Skip to main content
Valerie Young's picture

On Monday, March 17, you can watch The Shriver Report's new documentary "Paycheck to Paycheck: The Life and Times of Katrina Gilbert" on HBO.  This film traces the daily frustrations of a single mother of three kids who works as a direct care aide in a nursing home.  While the film drills down into the details of Katrina's life, the point of the whole film is that 42 million women in the US are walking a high wire every day.  Working at low wage jobs, they put off their own needed health care or filling their prescriptions in favor of putting gas in the car or paying for child care.  Missing a day of work to stay home for a vomiting child is not an option.  There's no paid vacation, no health insurance, no workplace flexibility, and the raises in pay, when they come, are so small they make no difference in the stretched family budget.  It's not an easy film to watch, but it is a necessary film to watch, and to talk about.

But will the focus on Katrina and her family cause viewers to underestimate the extent of problems we are all facing.   There are many different issues involved, and they pertain to higher-wage workers and middle class families as well.   There isn't one household in America that is immune from the threat of sudden illness or injury, the need to earn a living, a care arrangement falling through, or unexpectedly losing a job.  Katrina's problems are every woman's problems.  They are family problems.  We'd be better off if we admitted that and saw them as the failures of public policy they are, rather than depict them as personal problems resulting from individual choice, which they are not.

Here are the Facts:

The gap in pay between mothers and non-mothers stems from time spent out of the workforce.  While women are bearing children, nurturing their growth and development, ensuring their survival and teaching them how to navigate the world (the essential work upon which society and our economy rely), they are losing their own value as workers and earners and will never recover financially.  Women with children pay a "motherhood penalty," as entrenched attitudes about mothers in the workplace push down their wages, depict them as less competent and committed, and cause them to be offered jobs less often and at lower starting salaries.   By some estimates, every woman can expect her earnings to fall about 5% for every child she has.  If she leaves the work force for one year to be with a new baby, The Shriver Report asserts that she has surrendered 20% of her lifetime earning power.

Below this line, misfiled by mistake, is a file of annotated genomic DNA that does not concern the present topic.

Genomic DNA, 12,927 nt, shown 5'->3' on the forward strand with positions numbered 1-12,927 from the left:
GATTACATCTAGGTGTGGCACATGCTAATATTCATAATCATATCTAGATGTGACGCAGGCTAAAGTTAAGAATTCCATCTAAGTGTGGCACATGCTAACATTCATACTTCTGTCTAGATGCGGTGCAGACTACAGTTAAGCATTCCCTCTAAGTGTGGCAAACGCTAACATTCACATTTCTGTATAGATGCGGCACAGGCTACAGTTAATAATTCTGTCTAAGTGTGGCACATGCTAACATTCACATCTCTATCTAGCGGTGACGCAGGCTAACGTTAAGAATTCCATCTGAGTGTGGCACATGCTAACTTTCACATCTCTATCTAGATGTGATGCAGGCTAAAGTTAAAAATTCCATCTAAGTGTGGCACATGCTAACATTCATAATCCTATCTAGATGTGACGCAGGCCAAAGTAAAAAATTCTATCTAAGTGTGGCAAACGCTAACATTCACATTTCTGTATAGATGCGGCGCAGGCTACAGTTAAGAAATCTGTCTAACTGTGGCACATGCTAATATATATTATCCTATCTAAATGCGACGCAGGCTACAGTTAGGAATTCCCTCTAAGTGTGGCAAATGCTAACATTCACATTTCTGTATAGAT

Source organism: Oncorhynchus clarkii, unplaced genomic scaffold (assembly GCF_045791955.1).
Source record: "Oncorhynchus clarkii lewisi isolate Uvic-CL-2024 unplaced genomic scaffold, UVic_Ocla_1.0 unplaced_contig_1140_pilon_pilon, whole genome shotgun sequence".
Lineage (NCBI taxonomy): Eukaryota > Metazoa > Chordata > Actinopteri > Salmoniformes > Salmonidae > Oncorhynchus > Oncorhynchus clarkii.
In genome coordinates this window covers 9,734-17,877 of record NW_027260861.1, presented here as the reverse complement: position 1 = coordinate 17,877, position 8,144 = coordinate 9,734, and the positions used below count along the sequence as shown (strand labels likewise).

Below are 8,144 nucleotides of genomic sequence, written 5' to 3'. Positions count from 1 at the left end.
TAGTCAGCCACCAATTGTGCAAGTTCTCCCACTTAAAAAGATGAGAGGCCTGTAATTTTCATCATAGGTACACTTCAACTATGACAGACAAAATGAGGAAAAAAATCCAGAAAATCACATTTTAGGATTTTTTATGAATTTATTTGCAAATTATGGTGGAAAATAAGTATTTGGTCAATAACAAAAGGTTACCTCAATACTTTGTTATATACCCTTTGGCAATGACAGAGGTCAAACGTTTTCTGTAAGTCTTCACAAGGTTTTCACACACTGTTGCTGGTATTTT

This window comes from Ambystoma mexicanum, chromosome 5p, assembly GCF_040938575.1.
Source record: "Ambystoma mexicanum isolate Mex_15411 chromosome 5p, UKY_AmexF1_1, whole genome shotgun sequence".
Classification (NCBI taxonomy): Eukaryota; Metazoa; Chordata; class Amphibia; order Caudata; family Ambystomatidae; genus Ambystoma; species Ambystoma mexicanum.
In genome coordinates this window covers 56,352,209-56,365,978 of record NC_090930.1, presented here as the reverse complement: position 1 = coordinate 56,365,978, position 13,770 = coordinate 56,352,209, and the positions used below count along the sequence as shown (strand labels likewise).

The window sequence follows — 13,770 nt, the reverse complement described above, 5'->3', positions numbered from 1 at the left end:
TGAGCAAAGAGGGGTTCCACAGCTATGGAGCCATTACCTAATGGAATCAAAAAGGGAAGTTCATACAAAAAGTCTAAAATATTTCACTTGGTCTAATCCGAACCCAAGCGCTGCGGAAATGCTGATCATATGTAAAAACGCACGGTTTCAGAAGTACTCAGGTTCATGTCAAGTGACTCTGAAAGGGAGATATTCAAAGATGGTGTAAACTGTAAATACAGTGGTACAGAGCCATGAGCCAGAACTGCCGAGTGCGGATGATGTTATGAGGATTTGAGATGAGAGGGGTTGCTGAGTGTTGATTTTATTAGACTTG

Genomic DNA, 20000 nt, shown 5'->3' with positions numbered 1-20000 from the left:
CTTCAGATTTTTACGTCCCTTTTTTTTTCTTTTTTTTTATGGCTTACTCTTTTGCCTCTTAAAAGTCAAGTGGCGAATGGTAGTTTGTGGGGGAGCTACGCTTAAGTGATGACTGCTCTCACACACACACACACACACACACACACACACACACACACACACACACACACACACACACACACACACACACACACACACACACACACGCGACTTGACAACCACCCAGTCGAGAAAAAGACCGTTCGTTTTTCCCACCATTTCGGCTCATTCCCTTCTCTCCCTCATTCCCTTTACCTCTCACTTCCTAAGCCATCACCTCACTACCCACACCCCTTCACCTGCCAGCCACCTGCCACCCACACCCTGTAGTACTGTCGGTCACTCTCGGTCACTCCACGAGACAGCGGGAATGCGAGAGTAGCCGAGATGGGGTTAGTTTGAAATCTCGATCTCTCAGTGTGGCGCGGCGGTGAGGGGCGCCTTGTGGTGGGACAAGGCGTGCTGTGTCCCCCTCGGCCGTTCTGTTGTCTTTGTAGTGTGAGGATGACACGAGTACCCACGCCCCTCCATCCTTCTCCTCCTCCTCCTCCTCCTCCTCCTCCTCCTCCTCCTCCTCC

The weaknesses in our social structure became obvious as women entered the paid labor force.  No one was at home to deal with all the unpaid work of life, making meals, driving carpools, cleaning up, paying bills, and so forth.  With no paid family leave policy, most workers either don't have or can't afford to take any time off after birth or adoption, to recover from a serious injury, or care for an ill family member.  Of course the people who assume these obligations without the support of paid leave or paid sick days will be the losers economically.  Women face discrimination in the labor force, and hold most of minimum wage jobs.  Our lower earnings making it difficult to afford child care, which we must have if we are to work at all.  Nearly a quarter of all children in the US are living in poverty, the vast majority of them supported by single mothers like Katrina.

Increasing the minimum wage, putting women on a level playing field at work, making child care affordable, and keeping workers connected to employment even as they deal with sick kids, ill parents or new babies are national security policies, not "women's issues".  Paycheck to paycheck is no way to run a country.  Watch the movie, and let your legislators know that you won't elect t hem if they don't support raising the minimum wage, pay equity, expanding access to quality child care and pro-family policies in the workplace.

'Til next time,

Your (Wo)Man in Washington

The views and opinions expressed in this post are those of the author(s) and do not necessarily reflect those of strongly encourages our readers to post comments in response to blog posts. We value diversity of opinions and perspectives. Our goals for this space are to be educational, thought-provoking, and respectful. So we actively moderate comments and we reserve the right to edit or remove comments that undermine these goals. Thanks!